Education

Gift tax leaks like a sieve

S.MURLIDHARAN | Updated on February 19, 2011 Published on February 19, 2011

.   -  Business Line

The donor-based gift tax regime in operation since 1956 was jettisoned in 1998 with gifts made on or after October 1, 1998 freed from the gift tax liability. For close to seven years, there had been no replacement to this impost so much so that estate planning became a fairly simple affair in the meanwhile, with there being neither gift tax nor any form of death tax to worry about.

A seemingly cynical or uncharitable explanation to the fascination among the rich and the famous with philanthropy in the US is the looming threat of heavy inheritance tax or estate duty, with some of the States extracting more 50 per cent as the marginal rate of tax. Small wonder, they would rather give away a substantial part of their wealth during their lifetime than face the prospect of squirming their graves!

Back home, gift became a convenient alibi for tax evasion and explanation for considerable wealth found in adversarial proceedings. Grand children and great grand children came handy in this grand deceit. Politicians explained away their wealth as munificence from their followers. Entertainers explained away, without batting an eyelid, their wealth ferreted out in raids as gifts by their doting fans.

The government of the day tried to put an end to this farce with effect from April 1, 2005 by seeking to tax gifts in the form of money received in excess of Rs 25,000 as income from other sources which limit has since been hiked to Rs 50,000 with two additional categories also being carved out — gifts of immovable properties in excess of Rs 50,000 being taxable in the hands of the recipients, besides specified properties in excess of Rs 50,000 also coming in for tax. The innate weakness in this regime should be apparent — a wily donor can protect his proteges from taxation by spreading his munificence over several years so in each year they do not get more than Rs 50,000 from each one of the categories of assets. Intuitively, this regime must be leaking like a sieve. All that an intrepid donor has to do is to find a couple of pliable pretenders with each one playing ball with him for a couple of years till his ill-gotten wealth is laundered. Arranging for several pliable recipients is not difficult which is why the move to make the gift tax regime a donee-based one was doomed to failthe moment it was ushered in. A donor-based tax lends itself to easy enforcement — buttonhole the donor and extract the tax out of him. Chasing the beneficiaries of his munificence is a tall order, especially given the long berth given to them by the law.

And there are exemptions galore to further dilute the writ of the law. Leading the pack is marriage-eve gifts. Lotharios would latch on to this alibi with alacrity just to beget tax exemption. There ought to be some limit on marriage gifts with excess being brought to book and tax. And one should be allowed to invoke the alibi of marriage, but once in his/her lifetime. The list of relatives, gifts from whom is exempt from tax, is unduly long. While there may some justification for bailing out gifts from the clutches of income tax if they are received from brothers and sisters, pray what justifies the exemption to gifts received from brothers-in-law and sisters-in-law and sundry uncles and aunts? The list of assets that are taxable also lends considerable wiggle-room.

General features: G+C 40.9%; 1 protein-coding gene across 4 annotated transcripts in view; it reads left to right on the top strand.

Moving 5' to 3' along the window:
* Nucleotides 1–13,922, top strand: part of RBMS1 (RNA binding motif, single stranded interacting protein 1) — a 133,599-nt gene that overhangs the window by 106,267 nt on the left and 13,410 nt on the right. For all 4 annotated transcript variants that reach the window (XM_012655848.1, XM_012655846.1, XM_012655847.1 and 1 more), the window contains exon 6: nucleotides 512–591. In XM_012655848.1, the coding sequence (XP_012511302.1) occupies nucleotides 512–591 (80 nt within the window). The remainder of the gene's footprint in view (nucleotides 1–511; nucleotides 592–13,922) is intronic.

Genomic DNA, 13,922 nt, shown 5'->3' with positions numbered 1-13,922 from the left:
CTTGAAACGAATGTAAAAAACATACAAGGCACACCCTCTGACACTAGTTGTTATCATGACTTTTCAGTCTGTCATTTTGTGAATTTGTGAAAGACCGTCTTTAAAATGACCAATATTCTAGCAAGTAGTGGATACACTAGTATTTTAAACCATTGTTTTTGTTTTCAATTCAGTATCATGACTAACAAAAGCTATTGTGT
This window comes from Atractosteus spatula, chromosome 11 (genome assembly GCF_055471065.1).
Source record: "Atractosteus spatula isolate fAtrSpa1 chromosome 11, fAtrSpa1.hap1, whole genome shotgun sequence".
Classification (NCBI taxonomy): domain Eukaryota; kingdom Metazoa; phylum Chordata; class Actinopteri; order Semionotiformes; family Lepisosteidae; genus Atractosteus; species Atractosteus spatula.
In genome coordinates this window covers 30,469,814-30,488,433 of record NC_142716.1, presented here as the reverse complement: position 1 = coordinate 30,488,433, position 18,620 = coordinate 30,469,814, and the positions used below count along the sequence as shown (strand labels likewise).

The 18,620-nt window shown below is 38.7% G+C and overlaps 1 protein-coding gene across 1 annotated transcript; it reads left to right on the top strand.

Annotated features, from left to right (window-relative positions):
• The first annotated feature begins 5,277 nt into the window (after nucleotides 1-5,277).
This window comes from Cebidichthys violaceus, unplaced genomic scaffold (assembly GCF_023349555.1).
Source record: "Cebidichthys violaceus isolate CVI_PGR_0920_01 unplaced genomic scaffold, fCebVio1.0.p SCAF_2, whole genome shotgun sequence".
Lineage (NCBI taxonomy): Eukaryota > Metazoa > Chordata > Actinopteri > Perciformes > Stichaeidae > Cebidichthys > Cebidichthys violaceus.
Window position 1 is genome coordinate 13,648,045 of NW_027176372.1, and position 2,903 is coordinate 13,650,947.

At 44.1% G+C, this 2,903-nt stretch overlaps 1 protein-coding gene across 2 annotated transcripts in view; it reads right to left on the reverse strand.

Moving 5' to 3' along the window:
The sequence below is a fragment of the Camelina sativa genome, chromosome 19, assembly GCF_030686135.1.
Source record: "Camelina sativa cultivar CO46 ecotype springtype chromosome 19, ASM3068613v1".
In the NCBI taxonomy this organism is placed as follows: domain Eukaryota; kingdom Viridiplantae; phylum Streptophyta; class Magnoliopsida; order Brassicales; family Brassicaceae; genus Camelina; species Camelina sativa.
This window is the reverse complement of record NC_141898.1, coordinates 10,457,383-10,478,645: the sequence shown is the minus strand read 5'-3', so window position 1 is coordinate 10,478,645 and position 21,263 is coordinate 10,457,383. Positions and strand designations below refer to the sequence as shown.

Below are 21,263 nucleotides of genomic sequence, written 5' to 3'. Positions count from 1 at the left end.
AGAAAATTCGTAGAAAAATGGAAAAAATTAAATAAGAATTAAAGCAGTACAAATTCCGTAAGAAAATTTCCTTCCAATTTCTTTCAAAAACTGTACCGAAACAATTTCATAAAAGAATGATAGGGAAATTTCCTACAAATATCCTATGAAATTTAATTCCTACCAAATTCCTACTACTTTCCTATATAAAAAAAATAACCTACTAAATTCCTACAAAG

Gifts of immovable properties valued by stamp duty authorities in excess of Rs 50,000 are taxable but what about under-valuation of immovable properties that is de rigueur in this country. One wonders why the government last year deleted the clause which caught within its pincer cases of undervaluation. Furthermore, why give leg room for manoeuvre by specifying the assets that alone are taxable. In the third category fall shares and securities, jewellery and bullion, archaeological collections, drawings, paintings and sculptures. But these together with cash and immovable properties do not exhaust the list of assets. What about motor cars, especially the pricey ones? What about expensive garments and sarees? The point is a law should be elastic enough to rope in all sort of assets lest it is bypassed with impunity and immunity.

One hopes in the Budget 2011 the distortions in the gift tax regime are set right ideally by harking and reverting back to the donor-based regime, and by not picking and choosing. And as the editorial in this newspaper of February 15, 2011 canvasses, there is a need for bringing back concomitantly the estate duty regime, given the fact that gift tax and estate duty operate best in tandem. The twin taxes may or may not set the government's cash registers ringing happily, but they would send the right message across that the government is serious about taxing the rich.

And while paying its attention to this aspect, it would also do well to bring back the tax on capital gains earned from the bourses. The extant securities transactions tax may fetch considerable revenue for the government, but it is not an ideal substitute for capital gains tax from horizontal equity point of view —salaried class pays taxes through nose whereas moneybags thumb their noses. The draft DTC sought to do this precisely but the DTC Bill, 2010 has restored status quo inexplicably.

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Published on February 19, 2011
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